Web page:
The paper I’m reviewing this morning concerns the wires and circuitry of the ACL. While the ligament has mechanical functions, like stabilizing two bones that make up the knee, it also has a large number of position sensors that provide information to the muscles of the leg on how to fire through a bit of wiring call the “gamma loop.” Think of this as like the sensors in the joints of the camera stabilization system that then tell the motors to adjust the position of the camera. Said another way, the sensors in the ACL tell the quadriceps muscle (the big one in the thigh) how much to fire and when. So a busted gamma loop means that the ACL isn’t coordinating muscle firing that in turn protects the knee by adjusting the overall joint position.

The Research on the ACL and the Gamma Loop

This 2011 study used a number of different modalities to measure the activity of the gamma loop in patients without an ACL tear, with an ACL tear, and with an ACL reconstruction. The researchers found that, not surprisingly, just tearing your ACL impacts this significant bit of neural wiring. This makes sense as the ACL has tiny position sensors that could be injured in the same trauma that tore the ligament. Also, loose ACL fibers won’t pull on the intact sensors the same way. Also, not surprisingly, they found even worse function of the gamma loop when the ACL was surgically reconstructed. Why? There is no way to hook up the thousands of microscopic position sensors in the tendon graft that serves as the new ACL so that the body can react to pulling on the artificial ligament.

The upshot? No matter how you cut it, ACL surgery is not a replacement of the original equipment but a 1980s attempt at replacing what was lost. What you get doesn’t function like what was there, which is one of the big reasons we push suitable ACL tear candidates toward ligament healing using our proprietary same-day stem cell injection. The goal there is to keep the mechanical function and wiring as intact as possible!

Leave a Reply

Your email address will not be published. Required fields are marked *

9 thoughts on “Long Term Effects of ACL Reconstruction Surgery: The Procedure Destroys the Normal Wiring of the Knee

  1. R. Bradley Reeves, M.D.

    Are there any level 1 or 2 studies comparing outcomes of ACLR vs stem cell treatments? could you supply those to me please.

    1. Chris Centeno Post author

      Brad, there are no such studies yet. However, we also have limited level 1 evidence for ACLR. We have a larger imaging case series that’s be submitted now and an ongoing RCT.

  2. Dom Costabile DO MS FAAFP RMSK

    Chris
    Thanks for sharing, I love your blogs as they improve my thinking and understanding of the many vignettes you share. I recently became aware that the origin of the word diagnosis stems from the root ” a way of seeing”. Far too often in the vast expanse of expanding medical information we stop at the term or ICD code, and stop thinking about antecedent factors, triggering events and modifying factors. Especially after a procedure or remedy. Our ability to repair and regenerate is a miracle all living organisms possess. We know so little of this marvel or nutrition which fuels the fundamental of this life process. Our name ,blame and attempt to tame ( pharmacutically or procedurally) tool box and mind set is so mideval in the context of 2016 bio molecular and biophysical knowledge. Thanks for helping me and you readers see anew and further upstream. Dom Costabile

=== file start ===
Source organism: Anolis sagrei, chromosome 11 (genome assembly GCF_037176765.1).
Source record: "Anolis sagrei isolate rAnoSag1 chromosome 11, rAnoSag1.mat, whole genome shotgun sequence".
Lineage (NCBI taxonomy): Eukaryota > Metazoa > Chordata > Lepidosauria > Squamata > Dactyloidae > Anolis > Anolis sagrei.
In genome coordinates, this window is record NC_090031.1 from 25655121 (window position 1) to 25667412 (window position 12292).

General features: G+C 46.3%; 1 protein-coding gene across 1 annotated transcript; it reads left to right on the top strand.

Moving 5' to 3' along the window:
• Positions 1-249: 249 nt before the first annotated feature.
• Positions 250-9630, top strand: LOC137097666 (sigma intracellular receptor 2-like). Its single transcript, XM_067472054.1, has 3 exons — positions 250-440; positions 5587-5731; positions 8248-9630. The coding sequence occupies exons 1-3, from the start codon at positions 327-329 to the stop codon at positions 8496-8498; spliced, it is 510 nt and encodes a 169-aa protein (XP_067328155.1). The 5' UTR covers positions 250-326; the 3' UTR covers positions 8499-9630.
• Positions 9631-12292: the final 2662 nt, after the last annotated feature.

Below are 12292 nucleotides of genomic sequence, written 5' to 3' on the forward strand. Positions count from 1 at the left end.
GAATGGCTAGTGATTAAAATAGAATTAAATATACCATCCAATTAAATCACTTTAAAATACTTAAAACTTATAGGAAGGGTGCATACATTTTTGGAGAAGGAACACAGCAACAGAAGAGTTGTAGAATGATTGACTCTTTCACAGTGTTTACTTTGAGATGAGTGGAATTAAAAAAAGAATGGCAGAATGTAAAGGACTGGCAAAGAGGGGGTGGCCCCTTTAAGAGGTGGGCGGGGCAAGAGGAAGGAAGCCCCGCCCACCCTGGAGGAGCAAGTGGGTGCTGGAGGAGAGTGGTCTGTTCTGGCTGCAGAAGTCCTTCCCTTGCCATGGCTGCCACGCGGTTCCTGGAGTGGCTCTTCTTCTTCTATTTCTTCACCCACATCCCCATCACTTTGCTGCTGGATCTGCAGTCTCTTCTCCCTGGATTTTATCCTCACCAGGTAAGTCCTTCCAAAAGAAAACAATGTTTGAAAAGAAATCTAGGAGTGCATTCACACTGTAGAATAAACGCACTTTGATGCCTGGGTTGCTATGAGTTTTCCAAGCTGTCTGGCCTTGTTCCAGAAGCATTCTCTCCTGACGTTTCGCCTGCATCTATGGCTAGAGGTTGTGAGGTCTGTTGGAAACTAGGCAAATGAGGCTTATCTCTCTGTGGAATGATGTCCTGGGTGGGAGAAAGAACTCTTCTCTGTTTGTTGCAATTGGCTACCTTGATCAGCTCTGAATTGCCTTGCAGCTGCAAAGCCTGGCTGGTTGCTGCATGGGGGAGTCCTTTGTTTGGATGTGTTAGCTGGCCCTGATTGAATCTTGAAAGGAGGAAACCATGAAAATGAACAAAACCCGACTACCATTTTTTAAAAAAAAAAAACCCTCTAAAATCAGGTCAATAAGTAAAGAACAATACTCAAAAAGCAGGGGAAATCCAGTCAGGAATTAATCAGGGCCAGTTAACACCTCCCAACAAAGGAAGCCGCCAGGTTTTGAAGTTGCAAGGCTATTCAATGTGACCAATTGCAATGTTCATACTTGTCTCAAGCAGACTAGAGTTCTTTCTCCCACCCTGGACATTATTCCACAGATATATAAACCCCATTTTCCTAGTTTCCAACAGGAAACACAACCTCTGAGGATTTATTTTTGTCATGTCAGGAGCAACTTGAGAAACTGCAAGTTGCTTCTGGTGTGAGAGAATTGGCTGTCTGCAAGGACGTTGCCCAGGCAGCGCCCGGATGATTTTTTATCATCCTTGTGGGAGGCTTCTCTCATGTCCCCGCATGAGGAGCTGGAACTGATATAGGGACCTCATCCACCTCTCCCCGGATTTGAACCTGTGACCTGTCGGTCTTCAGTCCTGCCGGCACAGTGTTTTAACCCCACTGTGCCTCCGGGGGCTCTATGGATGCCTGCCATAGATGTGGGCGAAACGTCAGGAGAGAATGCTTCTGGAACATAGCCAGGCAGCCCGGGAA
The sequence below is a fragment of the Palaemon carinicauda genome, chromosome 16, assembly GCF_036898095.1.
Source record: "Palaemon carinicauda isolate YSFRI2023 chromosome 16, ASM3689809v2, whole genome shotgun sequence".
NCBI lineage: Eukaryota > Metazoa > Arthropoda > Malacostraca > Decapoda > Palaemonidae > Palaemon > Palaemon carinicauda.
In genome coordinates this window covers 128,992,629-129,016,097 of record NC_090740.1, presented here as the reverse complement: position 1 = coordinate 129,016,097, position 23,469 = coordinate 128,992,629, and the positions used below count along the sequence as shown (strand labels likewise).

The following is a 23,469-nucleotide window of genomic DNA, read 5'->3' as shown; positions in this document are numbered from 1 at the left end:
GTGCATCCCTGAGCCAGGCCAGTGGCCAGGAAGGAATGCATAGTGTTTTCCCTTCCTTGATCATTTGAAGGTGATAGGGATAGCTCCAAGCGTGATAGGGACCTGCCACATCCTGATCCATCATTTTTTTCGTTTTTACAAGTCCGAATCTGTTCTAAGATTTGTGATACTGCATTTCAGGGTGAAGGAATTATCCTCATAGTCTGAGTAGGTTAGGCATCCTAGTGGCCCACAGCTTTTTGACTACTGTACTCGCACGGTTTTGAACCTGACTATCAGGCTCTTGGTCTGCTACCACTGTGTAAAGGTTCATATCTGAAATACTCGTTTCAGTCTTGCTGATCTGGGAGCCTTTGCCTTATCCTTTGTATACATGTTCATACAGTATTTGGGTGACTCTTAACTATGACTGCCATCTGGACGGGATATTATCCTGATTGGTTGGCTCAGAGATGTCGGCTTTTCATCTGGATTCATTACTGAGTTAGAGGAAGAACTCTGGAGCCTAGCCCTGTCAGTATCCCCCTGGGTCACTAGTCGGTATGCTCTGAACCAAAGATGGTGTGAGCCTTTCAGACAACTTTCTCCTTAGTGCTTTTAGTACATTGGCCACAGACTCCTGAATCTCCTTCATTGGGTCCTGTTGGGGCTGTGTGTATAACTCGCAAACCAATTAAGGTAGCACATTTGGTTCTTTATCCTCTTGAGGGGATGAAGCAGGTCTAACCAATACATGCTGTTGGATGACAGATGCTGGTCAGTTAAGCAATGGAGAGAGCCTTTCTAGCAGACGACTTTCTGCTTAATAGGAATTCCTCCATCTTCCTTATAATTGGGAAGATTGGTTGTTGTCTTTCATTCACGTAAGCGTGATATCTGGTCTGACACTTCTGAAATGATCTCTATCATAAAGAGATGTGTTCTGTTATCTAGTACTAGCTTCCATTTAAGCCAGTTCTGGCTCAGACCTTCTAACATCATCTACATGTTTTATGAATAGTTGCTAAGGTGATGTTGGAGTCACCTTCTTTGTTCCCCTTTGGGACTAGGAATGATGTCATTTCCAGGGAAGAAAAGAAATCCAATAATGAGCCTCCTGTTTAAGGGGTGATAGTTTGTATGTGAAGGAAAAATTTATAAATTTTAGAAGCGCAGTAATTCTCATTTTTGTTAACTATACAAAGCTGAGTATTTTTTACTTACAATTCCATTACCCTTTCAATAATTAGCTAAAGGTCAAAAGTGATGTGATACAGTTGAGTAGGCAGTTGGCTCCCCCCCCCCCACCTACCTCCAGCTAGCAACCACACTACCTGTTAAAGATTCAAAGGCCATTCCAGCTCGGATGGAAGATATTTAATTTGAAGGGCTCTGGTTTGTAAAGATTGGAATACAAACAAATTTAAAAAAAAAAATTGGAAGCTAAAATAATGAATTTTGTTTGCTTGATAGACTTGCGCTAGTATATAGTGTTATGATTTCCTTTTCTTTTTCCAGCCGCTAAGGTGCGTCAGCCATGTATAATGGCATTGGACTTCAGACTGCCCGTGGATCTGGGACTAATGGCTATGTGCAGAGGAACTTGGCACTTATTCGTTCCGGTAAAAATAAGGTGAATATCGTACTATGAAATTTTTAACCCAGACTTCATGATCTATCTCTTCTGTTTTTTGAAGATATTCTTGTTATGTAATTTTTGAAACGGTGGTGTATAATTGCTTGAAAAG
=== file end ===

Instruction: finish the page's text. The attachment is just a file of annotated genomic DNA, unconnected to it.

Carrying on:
3. Natalie

    I was wondering what age this typically happens to, also if you could treat this without surgery.

    1. Regenexx Team

      Hi Natalie,
      It’s not something that happens at a particular age, it’s more about the individual surgery. Please see: https://regenexx.com/blog/acl-surgery-failure/ and https://regenexx.com/blog/new-acl-stem-cell-infographic/ Please let us know if you would like to set up an exam.

  4. Linda Reynolds

    I had major reconstructive surgery on my left knee in 1975 when I was 20. I am a female. A straight horizontal cut across my entire knee. I had torn the ligaments and collapsed playing basketball and was told I had subluxating patella in both knees. I did not let them operate the other knee as they wanted to because the left one has never been the same. 45 years later the knee is a mess and I have also re-injured it. Two ortho doctors said I needed a knee replacement. A third said I am not a candidate due to the damage the reconstructive surgery did. I am deeply discouraged; now the pain is not only in my knee but at times involves my shin, calf, ankle, etc. Would this stem cell therapy help an injury/damage like mine?

    1. Regenexx Team

      Hi Linda,
      We won’t know until we can do both a Candidacy Review and an exam. Do you have a recent MRI?

  5. Tommy

    If only the Stem Cell therapy is available worldwide =( I have a high Grade Partial tear and my surgeons wants to reconstruct my entire ACL 😢

    1. Regenexx Team

      Hi Tommy,
      We have a Regenexx provider in Taiwan, Province of China: https://regenexx.com/providers/chun-chuan-clinic/

Chris Centeno, MD

Regenexx Founder